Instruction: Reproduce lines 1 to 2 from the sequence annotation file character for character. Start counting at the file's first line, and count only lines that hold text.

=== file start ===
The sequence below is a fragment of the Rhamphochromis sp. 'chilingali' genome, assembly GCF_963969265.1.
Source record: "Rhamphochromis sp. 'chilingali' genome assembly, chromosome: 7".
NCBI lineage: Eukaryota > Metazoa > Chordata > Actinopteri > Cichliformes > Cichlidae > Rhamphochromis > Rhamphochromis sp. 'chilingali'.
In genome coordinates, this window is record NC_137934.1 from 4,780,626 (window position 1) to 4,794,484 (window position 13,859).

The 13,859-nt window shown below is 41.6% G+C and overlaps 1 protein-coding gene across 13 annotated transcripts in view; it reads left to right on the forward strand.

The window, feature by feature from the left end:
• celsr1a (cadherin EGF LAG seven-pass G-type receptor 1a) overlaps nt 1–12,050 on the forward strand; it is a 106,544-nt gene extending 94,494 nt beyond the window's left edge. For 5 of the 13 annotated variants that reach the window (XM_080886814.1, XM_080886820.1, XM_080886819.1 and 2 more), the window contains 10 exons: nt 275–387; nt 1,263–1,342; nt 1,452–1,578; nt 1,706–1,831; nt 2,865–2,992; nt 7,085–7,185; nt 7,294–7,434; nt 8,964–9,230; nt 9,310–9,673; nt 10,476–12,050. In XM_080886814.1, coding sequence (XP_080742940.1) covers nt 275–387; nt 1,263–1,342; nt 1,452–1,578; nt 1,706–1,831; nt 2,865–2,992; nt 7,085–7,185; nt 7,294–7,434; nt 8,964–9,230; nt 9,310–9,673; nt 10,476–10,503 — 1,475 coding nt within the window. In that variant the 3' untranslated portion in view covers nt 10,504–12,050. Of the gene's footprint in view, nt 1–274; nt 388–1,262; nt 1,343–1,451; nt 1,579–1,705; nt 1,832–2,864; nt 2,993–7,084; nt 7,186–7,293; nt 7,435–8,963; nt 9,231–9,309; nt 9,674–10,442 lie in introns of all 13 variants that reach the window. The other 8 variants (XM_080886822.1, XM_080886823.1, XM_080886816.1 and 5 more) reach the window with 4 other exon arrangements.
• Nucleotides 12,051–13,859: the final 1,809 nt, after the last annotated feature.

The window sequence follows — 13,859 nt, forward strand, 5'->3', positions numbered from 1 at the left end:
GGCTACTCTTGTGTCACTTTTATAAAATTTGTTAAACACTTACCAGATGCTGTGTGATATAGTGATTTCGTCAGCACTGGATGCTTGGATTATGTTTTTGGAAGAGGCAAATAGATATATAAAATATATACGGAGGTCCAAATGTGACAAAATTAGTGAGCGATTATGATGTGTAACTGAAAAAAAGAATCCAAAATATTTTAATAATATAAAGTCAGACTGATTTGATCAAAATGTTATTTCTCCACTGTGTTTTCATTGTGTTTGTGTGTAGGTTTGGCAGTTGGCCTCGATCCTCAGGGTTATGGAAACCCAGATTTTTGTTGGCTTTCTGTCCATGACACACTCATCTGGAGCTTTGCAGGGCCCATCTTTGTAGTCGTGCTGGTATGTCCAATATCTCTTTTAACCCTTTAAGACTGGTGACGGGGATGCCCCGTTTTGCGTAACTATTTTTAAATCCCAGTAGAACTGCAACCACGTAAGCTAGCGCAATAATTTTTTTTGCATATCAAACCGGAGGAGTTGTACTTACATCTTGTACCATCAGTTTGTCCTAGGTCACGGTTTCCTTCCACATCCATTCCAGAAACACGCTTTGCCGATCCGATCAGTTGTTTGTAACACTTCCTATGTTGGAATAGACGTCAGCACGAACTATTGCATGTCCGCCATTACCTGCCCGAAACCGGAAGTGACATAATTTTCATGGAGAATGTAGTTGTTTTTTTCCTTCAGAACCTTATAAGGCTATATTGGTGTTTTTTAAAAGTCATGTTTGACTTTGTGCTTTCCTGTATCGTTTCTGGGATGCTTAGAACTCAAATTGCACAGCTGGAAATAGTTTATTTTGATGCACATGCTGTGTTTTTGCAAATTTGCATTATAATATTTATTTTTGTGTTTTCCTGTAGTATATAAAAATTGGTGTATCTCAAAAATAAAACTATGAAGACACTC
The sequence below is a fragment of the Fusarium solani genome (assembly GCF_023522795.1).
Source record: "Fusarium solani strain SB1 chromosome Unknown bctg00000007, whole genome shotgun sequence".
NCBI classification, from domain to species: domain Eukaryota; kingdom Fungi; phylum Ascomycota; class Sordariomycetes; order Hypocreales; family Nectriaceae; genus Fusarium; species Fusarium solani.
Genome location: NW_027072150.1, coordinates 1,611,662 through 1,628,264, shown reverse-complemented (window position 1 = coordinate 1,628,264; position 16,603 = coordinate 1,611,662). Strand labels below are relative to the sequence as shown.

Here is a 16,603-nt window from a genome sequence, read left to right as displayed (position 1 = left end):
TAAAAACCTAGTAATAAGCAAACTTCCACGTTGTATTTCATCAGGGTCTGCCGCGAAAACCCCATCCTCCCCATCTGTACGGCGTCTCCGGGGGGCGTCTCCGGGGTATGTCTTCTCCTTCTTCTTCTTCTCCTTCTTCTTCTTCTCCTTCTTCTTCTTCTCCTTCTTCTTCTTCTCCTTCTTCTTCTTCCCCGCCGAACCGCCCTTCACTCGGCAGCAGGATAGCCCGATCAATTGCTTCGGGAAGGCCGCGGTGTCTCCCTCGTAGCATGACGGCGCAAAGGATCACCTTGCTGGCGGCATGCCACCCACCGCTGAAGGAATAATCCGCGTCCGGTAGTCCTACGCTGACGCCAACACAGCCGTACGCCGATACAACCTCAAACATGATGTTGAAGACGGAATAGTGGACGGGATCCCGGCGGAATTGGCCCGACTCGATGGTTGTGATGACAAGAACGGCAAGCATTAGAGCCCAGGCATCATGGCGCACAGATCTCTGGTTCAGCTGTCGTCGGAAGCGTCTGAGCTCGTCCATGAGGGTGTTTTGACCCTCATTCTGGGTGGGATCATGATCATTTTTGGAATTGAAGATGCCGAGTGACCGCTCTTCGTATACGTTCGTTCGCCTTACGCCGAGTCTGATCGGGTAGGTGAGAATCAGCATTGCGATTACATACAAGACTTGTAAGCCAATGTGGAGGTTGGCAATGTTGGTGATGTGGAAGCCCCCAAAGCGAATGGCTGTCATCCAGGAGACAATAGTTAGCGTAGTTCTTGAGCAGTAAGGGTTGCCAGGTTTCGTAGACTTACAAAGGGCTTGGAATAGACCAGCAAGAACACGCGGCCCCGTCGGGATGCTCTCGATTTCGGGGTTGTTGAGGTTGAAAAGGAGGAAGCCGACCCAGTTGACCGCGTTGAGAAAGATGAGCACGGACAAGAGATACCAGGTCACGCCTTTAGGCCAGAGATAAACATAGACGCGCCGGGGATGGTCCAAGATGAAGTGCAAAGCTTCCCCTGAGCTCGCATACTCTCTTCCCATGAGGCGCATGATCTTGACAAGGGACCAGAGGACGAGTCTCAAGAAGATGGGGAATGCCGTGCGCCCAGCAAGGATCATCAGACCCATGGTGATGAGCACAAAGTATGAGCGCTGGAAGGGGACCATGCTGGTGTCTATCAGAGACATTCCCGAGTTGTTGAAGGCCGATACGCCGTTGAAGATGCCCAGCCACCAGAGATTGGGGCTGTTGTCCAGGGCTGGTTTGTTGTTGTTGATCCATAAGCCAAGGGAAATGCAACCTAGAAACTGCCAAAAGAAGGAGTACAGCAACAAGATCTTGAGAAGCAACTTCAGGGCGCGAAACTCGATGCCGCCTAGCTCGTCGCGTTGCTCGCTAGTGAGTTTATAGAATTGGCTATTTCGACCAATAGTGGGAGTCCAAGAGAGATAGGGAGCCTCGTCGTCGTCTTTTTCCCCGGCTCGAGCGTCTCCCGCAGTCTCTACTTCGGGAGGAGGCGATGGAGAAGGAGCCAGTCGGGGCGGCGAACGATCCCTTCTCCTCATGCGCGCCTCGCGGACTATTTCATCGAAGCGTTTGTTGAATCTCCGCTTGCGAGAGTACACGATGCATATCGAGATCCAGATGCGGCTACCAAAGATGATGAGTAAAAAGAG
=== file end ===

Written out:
The sequence below is a fragment of the Rhamphochromis sp. 'chilingali' genome, assembly GCF_963969265.1.
Source record: "Rhamphochromis sp. 'chilingali' genome assembly, chromosome: 7".